Behind Blue Skies -- Film Review
EmptyTORONTO -- Swedish filmmaker Hannes Holm turns a jaundiced eye on 1970s idealism and nostalgia in "Behind Blue Skies" but its discordant elements leave it not as funny and penetrating as it was no doubt intended to be.
Satirical pokes at Swedish society at the time are unlikely to strike too many chords overseas and while there are some appealing performances, the picture seems bound for a cloudy time beyond home territory.
It doesn't help that a brief and needless but jolting hard-core image at the start of the film gives a false impression since it is not repeated and nothing like it. Bill Skarsgard, fresh-faced, tall and engaging, is Martin, a young man eager to take a summer job with his best friend Micke (Adam Palsson) not least to get away from his drunken and abusive father.
The job offer from Micke's father, however, involves grunt work at a posh yacht club at an island resort which the manager, Gosta (Peter Dalle) runs like boot camp. Bluff and confident, Gosta holds a morning inspection in which he sniffs every young face for traces of booze from the previous night and dismisses anyone who breaks his rules.
When Martin helps another worker steal some beer for a party, he's the only one to confess in the morning. He is fired, but Gosta admires his honesty and promptly offers him a different line of work.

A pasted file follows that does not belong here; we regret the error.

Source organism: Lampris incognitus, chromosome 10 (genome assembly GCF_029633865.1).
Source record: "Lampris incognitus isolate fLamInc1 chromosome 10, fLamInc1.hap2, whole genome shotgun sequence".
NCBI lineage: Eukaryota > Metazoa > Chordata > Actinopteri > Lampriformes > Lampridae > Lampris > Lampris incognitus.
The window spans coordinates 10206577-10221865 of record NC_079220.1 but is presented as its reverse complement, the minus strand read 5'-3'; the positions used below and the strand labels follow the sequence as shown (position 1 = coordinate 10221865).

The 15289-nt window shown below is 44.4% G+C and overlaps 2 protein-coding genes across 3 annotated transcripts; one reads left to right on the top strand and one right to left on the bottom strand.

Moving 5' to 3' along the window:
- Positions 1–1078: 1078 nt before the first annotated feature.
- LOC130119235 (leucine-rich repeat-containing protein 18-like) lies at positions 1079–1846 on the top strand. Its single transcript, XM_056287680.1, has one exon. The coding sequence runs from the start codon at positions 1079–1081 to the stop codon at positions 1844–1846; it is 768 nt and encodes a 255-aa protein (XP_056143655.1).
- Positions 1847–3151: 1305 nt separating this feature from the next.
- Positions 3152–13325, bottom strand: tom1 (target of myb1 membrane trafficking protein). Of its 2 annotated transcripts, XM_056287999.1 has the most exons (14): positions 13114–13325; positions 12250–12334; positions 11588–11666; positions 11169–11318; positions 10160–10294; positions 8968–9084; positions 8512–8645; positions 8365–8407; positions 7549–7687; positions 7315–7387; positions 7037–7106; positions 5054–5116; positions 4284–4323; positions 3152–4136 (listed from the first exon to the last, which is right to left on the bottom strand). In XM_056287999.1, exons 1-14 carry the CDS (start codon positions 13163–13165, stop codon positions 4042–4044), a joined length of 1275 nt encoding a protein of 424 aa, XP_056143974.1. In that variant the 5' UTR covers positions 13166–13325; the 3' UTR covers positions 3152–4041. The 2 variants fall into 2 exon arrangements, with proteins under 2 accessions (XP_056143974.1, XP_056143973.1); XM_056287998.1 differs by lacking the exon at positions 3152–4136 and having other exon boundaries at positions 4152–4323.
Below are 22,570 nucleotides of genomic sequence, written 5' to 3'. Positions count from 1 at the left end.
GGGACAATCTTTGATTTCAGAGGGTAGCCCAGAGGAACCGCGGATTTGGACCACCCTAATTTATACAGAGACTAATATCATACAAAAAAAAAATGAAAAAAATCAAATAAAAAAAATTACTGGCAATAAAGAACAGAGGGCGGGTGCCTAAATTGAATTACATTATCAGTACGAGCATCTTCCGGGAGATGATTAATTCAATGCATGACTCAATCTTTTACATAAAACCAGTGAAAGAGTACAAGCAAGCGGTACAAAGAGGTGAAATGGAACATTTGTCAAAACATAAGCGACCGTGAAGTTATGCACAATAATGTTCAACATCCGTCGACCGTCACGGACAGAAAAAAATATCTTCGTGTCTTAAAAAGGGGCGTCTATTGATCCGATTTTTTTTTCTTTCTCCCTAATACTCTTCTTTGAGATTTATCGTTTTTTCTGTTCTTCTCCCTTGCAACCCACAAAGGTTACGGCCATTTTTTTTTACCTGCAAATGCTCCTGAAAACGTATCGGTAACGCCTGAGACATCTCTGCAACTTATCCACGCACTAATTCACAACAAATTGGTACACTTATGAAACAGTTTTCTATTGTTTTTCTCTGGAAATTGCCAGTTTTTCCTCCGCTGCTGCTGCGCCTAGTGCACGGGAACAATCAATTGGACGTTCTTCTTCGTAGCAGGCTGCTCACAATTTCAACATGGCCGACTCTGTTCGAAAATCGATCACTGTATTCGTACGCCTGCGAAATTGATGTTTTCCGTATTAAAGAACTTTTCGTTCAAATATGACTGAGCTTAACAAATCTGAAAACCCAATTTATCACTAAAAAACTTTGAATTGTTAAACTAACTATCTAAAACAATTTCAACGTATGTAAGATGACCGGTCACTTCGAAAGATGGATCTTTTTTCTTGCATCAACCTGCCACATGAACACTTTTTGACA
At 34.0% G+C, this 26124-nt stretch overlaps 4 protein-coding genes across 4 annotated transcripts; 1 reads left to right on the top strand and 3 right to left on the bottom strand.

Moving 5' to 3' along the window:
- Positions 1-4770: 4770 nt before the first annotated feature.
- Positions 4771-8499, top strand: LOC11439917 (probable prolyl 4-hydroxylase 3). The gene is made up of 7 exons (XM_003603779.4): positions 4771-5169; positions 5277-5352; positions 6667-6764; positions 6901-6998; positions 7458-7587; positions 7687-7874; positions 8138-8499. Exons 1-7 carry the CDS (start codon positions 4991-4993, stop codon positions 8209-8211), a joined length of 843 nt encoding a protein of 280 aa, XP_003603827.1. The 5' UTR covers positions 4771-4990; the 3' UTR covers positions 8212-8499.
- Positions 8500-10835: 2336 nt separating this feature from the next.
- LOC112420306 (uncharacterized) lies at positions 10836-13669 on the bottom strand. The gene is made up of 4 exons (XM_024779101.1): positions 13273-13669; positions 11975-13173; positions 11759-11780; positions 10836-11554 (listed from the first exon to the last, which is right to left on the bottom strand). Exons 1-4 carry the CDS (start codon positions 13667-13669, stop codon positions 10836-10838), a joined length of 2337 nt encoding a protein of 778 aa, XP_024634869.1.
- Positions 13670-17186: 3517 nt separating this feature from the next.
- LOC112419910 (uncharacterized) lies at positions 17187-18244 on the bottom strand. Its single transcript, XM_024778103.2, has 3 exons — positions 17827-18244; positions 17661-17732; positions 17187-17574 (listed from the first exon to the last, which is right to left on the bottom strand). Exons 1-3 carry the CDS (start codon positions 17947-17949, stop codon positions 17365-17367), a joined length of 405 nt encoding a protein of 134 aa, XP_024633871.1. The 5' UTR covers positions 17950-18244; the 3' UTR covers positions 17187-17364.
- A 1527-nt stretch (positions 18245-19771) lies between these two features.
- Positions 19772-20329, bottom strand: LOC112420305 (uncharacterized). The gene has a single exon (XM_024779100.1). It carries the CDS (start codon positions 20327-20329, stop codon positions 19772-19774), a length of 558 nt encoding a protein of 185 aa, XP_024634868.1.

Naive and eager to please, the boy fails to realize that his boss is in the drug-dealing business even when he demonstrates that he has interests in a brothel and a strip club. Not even when the man's henchman beats him up does Martin appear twig that he's in the middle of a criminal enterprise.
There's an undercover sting operation involved and a love affair with a young woman played with unadorned simplicity by a very pretty blonde named Josefin Ljungman.
The writer/director's wish to wrap up everything in a tidy package, however, undermines the satire, and a scene toward the end that signals deeper corruption seems merely half-hearted.
Venue: Toronto International Film Festival (Nordisk Film)
Production company: Fladen Film
Cast: Bill Skarsgard, Peter Dalle, Josefin Ljungman
Director/screenwriter: Hannes Holm
Producer: Patrick Ryborn
Director of photography: Goran Hallberg
Editor: Frederik Morheden
No rating, 110 minutes